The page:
We’re a couple weeks into the fall semester now. Are you going to kick it or get kicked? How about let’s kick it, yes?
Whether you’re a bewildered freshman or an experienced veteran, here’s what you need to do to succeed in the classroom this semester. (BONUS: you can do these things every semester as well.)
- Read Ben’s advice. Ben graduated from LCU in 3 years. With honors. He knows something. Listen to him.
- Prepare. Read your books, do your homework, get some sleep.
- Show up. Be in class on time–early even. Walking into class late is rude and it tells people (your professor, mostly), “I don’t care about you.” That’s a bad thing to tell your professor (see below).
- Pay attention. The sleep part in #2 helps with this. Be interested in what’s going on and don’t play with your phone or computer.
- Take notes. Handwritten notes are best. Learn to listen–don’t write down only what you see on the PowerPoint slide. This is good training for life since most of the important conversations you’ll have with people will not be supplemented with PowerPoint slides.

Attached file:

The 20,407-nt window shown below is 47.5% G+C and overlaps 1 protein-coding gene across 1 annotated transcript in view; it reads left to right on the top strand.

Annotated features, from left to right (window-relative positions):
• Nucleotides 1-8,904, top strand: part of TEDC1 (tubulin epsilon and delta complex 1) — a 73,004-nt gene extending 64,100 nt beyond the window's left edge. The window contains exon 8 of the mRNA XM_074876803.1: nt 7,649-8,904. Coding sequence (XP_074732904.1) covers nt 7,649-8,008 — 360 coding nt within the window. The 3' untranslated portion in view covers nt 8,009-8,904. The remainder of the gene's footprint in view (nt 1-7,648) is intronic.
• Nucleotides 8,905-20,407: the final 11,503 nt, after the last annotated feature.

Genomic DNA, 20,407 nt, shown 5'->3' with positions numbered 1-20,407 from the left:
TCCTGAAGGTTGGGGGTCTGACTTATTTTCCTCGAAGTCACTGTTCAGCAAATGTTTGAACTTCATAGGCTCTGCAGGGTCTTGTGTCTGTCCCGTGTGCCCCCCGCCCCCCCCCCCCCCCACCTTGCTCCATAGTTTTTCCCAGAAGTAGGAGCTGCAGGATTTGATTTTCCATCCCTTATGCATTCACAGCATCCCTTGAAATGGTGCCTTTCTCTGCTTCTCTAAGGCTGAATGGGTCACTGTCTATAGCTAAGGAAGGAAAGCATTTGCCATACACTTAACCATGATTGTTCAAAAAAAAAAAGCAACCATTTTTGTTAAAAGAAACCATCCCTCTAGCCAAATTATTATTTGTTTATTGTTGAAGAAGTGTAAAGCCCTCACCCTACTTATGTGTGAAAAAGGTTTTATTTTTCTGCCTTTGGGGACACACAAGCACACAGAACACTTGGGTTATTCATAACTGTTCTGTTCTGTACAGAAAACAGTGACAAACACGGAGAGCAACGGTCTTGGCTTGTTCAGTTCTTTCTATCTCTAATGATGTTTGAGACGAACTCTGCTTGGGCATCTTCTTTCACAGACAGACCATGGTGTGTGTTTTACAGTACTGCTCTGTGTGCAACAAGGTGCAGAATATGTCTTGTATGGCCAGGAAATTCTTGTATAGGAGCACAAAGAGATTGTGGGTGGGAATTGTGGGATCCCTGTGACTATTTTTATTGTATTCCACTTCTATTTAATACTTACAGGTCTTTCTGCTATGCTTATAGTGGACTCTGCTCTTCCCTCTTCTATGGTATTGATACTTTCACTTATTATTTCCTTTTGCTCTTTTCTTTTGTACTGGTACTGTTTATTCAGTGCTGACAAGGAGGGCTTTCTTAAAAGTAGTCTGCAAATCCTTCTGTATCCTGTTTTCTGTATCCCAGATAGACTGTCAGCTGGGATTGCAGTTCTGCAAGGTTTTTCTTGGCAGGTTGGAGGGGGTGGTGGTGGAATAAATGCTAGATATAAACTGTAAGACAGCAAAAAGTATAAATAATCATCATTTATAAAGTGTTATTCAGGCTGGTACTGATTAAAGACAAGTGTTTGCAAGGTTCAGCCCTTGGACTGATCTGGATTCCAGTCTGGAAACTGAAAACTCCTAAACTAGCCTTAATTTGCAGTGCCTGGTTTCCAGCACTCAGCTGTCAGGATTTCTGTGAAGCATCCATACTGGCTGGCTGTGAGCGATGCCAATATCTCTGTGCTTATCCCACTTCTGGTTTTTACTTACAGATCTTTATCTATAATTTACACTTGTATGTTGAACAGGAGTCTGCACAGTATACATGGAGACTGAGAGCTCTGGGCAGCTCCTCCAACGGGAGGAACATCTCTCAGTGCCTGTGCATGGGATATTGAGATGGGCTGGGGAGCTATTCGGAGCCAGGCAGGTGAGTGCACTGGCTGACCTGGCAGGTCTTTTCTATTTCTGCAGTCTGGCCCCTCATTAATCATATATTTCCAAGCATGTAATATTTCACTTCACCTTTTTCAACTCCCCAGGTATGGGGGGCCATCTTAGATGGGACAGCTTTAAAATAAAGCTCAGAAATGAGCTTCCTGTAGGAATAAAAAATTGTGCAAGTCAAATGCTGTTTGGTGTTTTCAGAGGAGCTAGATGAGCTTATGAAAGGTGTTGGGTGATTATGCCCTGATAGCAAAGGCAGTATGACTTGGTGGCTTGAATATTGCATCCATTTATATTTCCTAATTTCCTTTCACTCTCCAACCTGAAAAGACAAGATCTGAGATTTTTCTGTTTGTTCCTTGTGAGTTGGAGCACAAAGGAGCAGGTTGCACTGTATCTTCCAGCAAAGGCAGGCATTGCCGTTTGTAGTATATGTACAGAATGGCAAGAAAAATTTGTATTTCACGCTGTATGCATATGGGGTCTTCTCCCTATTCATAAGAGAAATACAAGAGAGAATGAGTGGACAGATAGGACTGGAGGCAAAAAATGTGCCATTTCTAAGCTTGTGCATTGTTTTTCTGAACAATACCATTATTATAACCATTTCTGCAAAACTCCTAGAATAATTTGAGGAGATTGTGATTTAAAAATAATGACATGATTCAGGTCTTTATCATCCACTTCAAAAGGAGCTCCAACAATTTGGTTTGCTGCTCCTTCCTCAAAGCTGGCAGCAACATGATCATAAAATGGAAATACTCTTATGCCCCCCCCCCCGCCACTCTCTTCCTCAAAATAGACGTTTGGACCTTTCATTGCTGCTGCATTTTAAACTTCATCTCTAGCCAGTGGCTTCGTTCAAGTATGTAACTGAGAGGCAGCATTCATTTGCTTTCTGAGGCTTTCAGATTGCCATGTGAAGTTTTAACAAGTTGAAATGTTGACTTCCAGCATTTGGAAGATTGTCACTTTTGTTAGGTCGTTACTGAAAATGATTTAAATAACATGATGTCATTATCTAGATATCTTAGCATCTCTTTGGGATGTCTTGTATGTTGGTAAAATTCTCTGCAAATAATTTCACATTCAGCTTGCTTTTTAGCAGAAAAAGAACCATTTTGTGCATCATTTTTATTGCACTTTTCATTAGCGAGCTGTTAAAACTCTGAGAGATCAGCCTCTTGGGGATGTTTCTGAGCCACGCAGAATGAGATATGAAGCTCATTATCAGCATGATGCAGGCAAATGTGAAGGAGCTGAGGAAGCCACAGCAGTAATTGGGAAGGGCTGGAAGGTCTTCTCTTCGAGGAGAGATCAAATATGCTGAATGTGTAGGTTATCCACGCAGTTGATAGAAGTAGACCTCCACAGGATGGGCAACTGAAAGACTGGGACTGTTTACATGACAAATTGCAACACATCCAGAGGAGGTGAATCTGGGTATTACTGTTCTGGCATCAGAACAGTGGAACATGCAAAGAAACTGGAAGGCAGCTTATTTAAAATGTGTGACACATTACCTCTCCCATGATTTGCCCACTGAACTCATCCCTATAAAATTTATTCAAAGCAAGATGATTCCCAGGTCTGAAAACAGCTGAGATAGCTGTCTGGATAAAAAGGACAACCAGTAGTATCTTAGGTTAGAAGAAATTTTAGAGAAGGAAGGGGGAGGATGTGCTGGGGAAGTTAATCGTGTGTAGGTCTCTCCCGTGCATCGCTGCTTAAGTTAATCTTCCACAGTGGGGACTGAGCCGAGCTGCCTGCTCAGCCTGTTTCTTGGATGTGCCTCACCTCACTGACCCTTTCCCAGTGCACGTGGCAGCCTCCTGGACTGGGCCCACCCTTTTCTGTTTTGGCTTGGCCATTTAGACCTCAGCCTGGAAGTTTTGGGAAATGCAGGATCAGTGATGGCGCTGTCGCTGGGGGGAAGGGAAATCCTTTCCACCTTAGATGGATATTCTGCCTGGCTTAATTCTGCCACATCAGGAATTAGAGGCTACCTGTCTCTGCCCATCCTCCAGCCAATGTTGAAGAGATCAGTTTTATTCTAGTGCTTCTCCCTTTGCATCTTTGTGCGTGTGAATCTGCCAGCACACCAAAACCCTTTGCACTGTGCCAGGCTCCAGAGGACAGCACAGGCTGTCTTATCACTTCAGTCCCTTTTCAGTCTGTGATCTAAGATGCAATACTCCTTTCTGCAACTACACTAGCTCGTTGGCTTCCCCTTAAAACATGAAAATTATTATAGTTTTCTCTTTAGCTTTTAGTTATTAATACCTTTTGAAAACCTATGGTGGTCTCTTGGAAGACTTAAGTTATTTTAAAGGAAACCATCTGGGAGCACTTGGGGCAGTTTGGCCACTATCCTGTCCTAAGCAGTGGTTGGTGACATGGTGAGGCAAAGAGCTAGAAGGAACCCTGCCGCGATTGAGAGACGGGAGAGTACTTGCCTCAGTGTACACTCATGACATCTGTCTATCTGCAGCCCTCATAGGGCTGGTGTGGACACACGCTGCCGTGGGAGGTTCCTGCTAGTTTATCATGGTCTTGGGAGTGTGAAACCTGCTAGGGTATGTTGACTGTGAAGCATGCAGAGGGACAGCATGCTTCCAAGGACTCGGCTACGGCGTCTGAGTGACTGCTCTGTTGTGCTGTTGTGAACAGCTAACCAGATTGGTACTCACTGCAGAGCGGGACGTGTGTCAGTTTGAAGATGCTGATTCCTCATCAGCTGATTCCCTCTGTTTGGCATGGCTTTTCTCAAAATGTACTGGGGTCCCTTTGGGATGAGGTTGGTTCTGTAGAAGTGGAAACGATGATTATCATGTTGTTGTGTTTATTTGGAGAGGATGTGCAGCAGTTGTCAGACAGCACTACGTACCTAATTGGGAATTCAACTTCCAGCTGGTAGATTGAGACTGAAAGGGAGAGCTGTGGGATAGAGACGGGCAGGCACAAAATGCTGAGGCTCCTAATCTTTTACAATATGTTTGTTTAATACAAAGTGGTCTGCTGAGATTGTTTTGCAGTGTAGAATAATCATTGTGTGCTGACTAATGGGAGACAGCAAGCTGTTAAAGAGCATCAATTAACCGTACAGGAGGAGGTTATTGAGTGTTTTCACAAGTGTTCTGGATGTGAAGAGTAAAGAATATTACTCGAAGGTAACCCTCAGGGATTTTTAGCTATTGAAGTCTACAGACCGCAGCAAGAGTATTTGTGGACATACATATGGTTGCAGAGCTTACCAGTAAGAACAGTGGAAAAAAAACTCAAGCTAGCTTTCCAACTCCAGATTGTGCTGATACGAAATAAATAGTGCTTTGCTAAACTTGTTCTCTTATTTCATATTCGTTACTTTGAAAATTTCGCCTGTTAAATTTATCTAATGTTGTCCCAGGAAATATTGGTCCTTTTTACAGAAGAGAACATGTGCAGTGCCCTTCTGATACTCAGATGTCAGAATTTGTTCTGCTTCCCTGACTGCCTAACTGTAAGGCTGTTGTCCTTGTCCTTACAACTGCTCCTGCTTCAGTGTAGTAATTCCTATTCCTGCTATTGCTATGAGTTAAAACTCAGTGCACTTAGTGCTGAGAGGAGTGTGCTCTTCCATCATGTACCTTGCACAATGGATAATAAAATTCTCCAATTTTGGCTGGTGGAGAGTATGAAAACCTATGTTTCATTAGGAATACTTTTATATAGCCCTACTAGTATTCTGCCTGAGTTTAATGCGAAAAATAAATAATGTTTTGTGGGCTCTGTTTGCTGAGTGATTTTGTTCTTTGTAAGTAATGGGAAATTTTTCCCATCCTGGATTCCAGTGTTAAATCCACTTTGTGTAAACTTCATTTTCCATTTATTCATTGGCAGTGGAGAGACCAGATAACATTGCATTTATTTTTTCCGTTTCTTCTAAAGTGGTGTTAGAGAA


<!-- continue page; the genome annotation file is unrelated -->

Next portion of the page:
- Ask questions. John Maxwell says, “I love curious people and enjoy spending time with them, conversing with them. Their excitement for knowledge and learning is contagious. I often wonder why more people aren’t curious.” You know what? I love curious people, too! Most of us do. A curious mind is a growing mind. And if you’re preparing, showing up, paying attention, and taking notes, you’ll be asking better questions.
- Repeat. Every class, every day. The repetition part turns actions into habits.
Think long-term, young friends; be the kind of student your professor would like to recommend for a job some day. Because some day you’ll probably graduate and you may be looking for a job and you may need a good reference. Do this stuff now and you’ll find big payoffs later in life as well.
What have I missed? What’s helped you become a better student?